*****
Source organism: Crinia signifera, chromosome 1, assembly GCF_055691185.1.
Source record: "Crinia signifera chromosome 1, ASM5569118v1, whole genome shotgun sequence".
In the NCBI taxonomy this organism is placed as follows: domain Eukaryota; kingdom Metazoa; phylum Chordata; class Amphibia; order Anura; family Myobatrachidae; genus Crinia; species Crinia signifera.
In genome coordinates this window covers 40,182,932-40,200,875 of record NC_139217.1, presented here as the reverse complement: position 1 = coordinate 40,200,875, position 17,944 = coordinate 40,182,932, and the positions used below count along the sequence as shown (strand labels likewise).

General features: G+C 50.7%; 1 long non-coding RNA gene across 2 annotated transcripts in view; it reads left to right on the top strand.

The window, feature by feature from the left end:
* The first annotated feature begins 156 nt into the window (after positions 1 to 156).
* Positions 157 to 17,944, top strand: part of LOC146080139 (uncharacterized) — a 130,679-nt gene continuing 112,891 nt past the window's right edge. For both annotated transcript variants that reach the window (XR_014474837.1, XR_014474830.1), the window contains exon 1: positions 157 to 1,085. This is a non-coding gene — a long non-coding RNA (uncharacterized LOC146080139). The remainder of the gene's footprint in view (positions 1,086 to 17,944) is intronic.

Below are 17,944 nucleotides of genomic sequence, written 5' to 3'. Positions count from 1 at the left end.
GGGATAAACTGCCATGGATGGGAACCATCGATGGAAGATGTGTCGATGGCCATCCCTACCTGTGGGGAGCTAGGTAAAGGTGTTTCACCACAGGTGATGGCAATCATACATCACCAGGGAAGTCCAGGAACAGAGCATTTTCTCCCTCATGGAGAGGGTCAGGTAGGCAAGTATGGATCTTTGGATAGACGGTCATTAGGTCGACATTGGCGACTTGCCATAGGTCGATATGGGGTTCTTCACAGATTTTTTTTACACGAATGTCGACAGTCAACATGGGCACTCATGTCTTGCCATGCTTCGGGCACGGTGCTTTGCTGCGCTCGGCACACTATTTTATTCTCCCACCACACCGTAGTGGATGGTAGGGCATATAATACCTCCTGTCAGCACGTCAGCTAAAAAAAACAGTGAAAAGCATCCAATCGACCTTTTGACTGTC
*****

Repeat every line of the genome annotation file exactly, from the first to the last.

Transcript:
Source organism: Crinia signifera, chromosome 1, assembly GCF_055691185.1.
Source record: "Crinia signifera chromosome 1, ASM5569118v1, whole genome shotgun sequence".
In the NCBI taxonomy this organism is placed as follows: domain Eukaryota; kingdom Metazoa; phylum Chordata; class Amphibia; order Anura; family Myobatrachidae; genus Crinia; species Crinia signifera.
In genome coordinates this window covers 40,182,932-40,200,875 of record NC_139217.1, presented here as the reverse complement: position 1 = coordinate 40,200,875, position 17,944 = coordinate 40,182,932, and the positions used below count along the sequence as shown (strand labels likewise).

General features: G+C 50.7%; 1 long non-coding RNA gene across 2 annotated transcripts in view; it reads left to right on the top strand.

The window, feature by feature from the left end:
* The first annotated feature begins 156 nt into the window (after positions 1 to 156).
* Positions 157 to 17,944, top strand: part of LOC146080139 (uncharacterized) — a 130,679-nt gene continuing 112,891 nt past the window's right edge. For both annotated transcript variants that reach the window (XR_014474837.1, XR_014474830.1), the window contains exon 1: positions 157 to 1,085. This is a non-coding gene — a long non-coding RNA (uncharacterized LOC146080139). The remainder of the gene's footprint in view (positions 1,086 to 17,944) is intronic.

Below are 17,944 nucleotides of genomic sequence, written 5' to 3'. Positions count from 1 at the left end.
GGGATAAACTGCCATGGATGGGAACCATCGATGGAAGATGTGTCGATGGCCATCCCTACCTGTGGGGAGCTAGGTAAAGGTGTTTCACCACAGGTGATGGCAATCATACATCACCAGGGAAGTCCAGGAACAGAGCATTTTCTCCCTCATGGAGAGGGTCAGGTAGGCAAGTATGGATCTTTGGATAGACGGTCATTAGGTCGACATTGGCGACTTGCCATAGGTCGATATGGGGTTCTTCACAGATTTTTTTTACACGAATGTCGACAGTCAACATGGGCACTCATGTCTTGCCATGCTTCGGGCACGGTGCTTTGCTGCGCTCGGCACACTATTTTATTCTCCCACCACACCGTAGTGGATGGTAGGGCATATAATACCTCCTGTCAGCACGTCAGCTAAAAAAAACAGTGAAAAGCATCCAATCGACCTTTTGACTGTC